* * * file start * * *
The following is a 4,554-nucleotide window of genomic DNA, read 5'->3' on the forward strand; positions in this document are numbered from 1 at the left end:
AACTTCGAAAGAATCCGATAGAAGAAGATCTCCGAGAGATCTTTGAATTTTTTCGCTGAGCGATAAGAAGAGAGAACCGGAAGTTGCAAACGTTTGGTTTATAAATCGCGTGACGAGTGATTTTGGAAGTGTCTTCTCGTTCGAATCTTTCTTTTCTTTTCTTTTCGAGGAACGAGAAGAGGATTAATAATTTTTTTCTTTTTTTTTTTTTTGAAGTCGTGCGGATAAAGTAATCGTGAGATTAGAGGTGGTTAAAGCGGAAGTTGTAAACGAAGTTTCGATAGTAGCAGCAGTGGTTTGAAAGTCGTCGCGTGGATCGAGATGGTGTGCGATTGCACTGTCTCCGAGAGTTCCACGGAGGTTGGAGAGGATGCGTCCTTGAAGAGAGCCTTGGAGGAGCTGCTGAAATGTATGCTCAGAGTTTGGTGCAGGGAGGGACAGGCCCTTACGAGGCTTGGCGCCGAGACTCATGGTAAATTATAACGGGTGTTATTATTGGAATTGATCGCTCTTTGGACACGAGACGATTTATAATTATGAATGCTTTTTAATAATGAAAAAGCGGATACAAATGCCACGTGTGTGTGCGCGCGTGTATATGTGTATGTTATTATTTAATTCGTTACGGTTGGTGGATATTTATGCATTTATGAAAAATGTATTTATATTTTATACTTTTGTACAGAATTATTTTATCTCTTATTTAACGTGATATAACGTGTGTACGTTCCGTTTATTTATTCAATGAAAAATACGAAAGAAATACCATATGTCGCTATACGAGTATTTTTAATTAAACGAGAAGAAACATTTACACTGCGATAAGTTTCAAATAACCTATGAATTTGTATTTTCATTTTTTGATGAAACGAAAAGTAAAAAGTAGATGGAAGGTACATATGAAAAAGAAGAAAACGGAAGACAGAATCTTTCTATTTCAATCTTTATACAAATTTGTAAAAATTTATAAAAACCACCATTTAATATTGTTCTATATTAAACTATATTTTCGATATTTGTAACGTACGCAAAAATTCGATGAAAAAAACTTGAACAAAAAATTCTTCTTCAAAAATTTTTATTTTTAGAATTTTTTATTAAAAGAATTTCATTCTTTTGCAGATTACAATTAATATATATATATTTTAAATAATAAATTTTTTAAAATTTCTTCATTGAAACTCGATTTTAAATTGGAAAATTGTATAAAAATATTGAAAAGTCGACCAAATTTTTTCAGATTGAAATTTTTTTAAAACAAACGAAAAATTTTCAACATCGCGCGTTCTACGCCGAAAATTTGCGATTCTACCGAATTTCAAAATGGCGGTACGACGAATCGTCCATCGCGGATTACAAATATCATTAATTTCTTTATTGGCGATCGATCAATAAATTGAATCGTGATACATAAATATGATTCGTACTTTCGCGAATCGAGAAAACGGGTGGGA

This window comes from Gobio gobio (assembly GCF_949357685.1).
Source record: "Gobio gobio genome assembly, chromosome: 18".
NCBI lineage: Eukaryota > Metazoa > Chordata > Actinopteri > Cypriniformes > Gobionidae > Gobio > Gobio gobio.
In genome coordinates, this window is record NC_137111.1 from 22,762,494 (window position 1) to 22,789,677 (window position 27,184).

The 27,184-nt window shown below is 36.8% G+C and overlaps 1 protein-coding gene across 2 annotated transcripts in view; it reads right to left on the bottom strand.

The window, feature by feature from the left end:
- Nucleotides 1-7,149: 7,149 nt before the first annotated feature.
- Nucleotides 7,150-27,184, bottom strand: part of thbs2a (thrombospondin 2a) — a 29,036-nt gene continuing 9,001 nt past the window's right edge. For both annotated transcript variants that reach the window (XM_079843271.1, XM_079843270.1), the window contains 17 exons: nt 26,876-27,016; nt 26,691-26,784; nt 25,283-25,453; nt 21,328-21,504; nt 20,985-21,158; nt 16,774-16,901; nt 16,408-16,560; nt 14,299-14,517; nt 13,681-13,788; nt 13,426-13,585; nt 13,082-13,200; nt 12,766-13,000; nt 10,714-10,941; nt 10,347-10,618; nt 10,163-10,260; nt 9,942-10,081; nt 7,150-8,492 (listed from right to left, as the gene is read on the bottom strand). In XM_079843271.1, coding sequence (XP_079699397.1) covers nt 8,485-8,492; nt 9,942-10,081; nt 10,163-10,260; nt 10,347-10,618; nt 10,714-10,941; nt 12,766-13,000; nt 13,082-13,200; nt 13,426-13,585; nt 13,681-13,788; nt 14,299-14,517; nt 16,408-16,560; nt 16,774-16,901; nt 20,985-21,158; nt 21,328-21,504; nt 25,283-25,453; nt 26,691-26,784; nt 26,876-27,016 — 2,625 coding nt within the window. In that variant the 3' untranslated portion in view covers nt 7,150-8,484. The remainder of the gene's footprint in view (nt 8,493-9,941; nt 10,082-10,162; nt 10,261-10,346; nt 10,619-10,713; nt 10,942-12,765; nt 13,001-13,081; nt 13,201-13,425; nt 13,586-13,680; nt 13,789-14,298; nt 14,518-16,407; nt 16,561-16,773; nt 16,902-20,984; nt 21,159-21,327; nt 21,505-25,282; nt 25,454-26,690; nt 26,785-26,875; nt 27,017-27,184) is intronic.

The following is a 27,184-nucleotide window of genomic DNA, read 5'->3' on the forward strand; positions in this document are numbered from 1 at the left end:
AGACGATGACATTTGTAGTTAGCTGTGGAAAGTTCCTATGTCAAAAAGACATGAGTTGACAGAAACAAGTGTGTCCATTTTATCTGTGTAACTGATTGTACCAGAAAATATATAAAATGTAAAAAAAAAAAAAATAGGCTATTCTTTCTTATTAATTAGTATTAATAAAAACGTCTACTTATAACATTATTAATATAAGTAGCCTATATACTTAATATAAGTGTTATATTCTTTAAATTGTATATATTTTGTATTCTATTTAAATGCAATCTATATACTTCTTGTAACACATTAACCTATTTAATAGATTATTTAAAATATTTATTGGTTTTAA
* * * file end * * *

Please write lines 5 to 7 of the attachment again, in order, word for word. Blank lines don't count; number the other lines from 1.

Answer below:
NCBI lineage: Eukaryota > Metazoa > Chordata > Actinopteri > Cypriniformes > Gobionidae > Gobio > Gobio gobio.
In genome coordinates, this window is record NC_137111.1 from 22,762,494 (window position 1) to 22,789,677 (window position 27,184).

The 27,184-nt window shown below is 36.8% G+C and overlaps 1 protein-coding gene across 2 annotated transcripts in view; it reads right to left on the bottom strand.